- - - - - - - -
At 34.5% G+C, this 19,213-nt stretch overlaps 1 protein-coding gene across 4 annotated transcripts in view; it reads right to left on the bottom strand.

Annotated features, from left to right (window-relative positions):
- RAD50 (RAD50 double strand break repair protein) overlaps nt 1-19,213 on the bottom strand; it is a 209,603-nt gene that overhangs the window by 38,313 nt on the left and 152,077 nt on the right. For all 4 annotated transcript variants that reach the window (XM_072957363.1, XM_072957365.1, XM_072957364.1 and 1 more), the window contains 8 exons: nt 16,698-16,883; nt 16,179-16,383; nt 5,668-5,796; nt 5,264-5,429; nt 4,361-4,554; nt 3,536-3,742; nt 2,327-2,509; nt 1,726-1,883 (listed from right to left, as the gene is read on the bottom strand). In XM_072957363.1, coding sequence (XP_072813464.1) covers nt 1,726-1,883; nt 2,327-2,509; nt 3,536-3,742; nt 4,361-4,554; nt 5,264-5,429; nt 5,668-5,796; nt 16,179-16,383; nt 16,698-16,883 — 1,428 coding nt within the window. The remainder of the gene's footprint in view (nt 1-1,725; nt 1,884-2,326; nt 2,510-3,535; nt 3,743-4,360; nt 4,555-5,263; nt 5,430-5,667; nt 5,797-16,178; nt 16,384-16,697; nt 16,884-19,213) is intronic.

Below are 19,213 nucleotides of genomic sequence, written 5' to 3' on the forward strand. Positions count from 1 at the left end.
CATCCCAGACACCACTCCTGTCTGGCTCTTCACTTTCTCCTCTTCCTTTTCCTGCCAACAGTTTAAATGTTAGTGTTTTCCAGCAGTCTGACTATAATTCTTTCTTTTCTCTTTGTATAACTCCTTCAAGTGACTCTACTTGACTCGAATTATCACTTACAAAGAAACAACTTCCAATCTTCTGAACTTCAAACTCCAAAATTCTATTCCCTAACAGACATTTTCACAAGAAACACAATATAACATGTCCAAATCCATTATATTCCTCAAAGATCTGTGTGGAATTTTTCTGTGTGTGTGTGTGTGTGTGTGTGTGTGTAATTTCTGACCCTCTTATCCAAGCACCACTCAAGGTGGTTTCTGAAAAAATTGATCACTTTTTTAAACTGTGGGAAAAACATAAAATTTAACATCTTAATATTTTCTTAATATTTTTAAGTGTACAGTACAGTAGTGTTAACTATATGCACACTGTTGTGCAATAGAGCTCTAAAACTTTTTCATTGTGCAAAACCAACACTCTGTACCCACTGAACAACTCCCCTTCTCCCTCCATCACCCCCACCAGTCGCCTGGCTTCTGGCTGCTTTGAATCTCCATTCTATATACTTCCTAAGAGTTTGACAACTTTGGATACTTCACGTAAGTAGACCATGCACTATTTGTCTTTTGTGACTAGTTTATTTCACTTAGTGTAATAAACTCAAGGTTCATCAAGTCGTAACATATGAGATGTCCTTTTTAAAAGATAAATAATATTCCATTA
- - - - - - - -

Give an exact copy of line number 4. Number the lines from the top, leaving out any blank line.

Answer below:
Below are 19,213 nucleotides of genomic sequence, written 5' to 3' on the forward strand. Positions count from 1 at the left end.